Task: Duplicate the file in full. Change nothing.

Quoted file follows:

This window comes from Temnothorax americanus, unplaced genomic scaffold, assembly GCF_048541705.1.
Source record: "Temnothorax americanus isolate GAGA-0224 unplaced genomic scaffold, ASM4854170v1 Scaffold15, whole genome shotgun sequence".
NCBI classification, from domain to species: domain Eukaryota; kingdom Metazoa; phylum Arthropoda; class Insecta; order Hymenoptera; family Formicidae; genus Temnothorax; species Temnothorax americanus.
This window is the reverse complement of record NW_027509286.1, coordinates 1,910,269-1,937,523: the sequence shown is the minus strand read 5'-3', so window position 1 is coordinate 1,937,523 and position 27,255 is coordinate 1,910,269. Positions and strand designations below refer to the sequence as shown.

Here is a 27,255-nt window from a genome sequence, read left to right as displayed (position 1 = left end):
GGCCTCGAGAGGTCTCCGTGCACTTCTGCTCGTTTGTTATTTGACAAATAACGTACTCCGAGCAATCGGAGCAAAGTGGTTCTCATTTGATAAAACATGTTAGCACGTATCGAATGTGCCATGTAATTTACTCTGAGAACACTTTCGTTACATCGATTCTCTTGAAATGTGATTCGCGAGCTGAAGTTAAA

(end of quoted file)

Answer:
This window comes from Temnothorax americanus, unplaced genomic scaffold, assembly GCF_048541705.1.
Source record: "Temnothorax americanus isolate GAGA-0224 unplaced genomic scaffold, ASM4854170v1 Scaffold15, whole genome shotgun sequence".
NCBI classification, from domain to species: domain Eukaryota; kingdom Metazoa; phylum Arthropoda; class Insecta; order Hymenoptera; family Formicidae; genus Temnothorax; species Temnothorax americanus.
This window is the reverse complement of record NW_027509286.1, coordinates 1,910,269-1,937,523: the sequence shown is the minus strand read 5'-3', so window position 1 is coordinate 1,937,523 and position 27,255 is coordinate 1,910,269. Positions and strand designations below refer to the sequence as shown.

Here is a 27,255-nt window from a genome sequence, read left to right as displayed (position 1 = left end):
GGCCTCGAGAGGTCTCCGTGCACTTCTGCTCGTTTGTTATTTGACAAATAACGTACTCCGAGCAATCGGAGCAAAGTGGTTCTCATTTGATAAAACATGTTAGCACGTATCGAATGTGCCATGTAATTTACTCTGAGAACACTTTCGTTACATCGATTCTCTTGAAATGTGATTCGCGAGCTGAAGTTAAA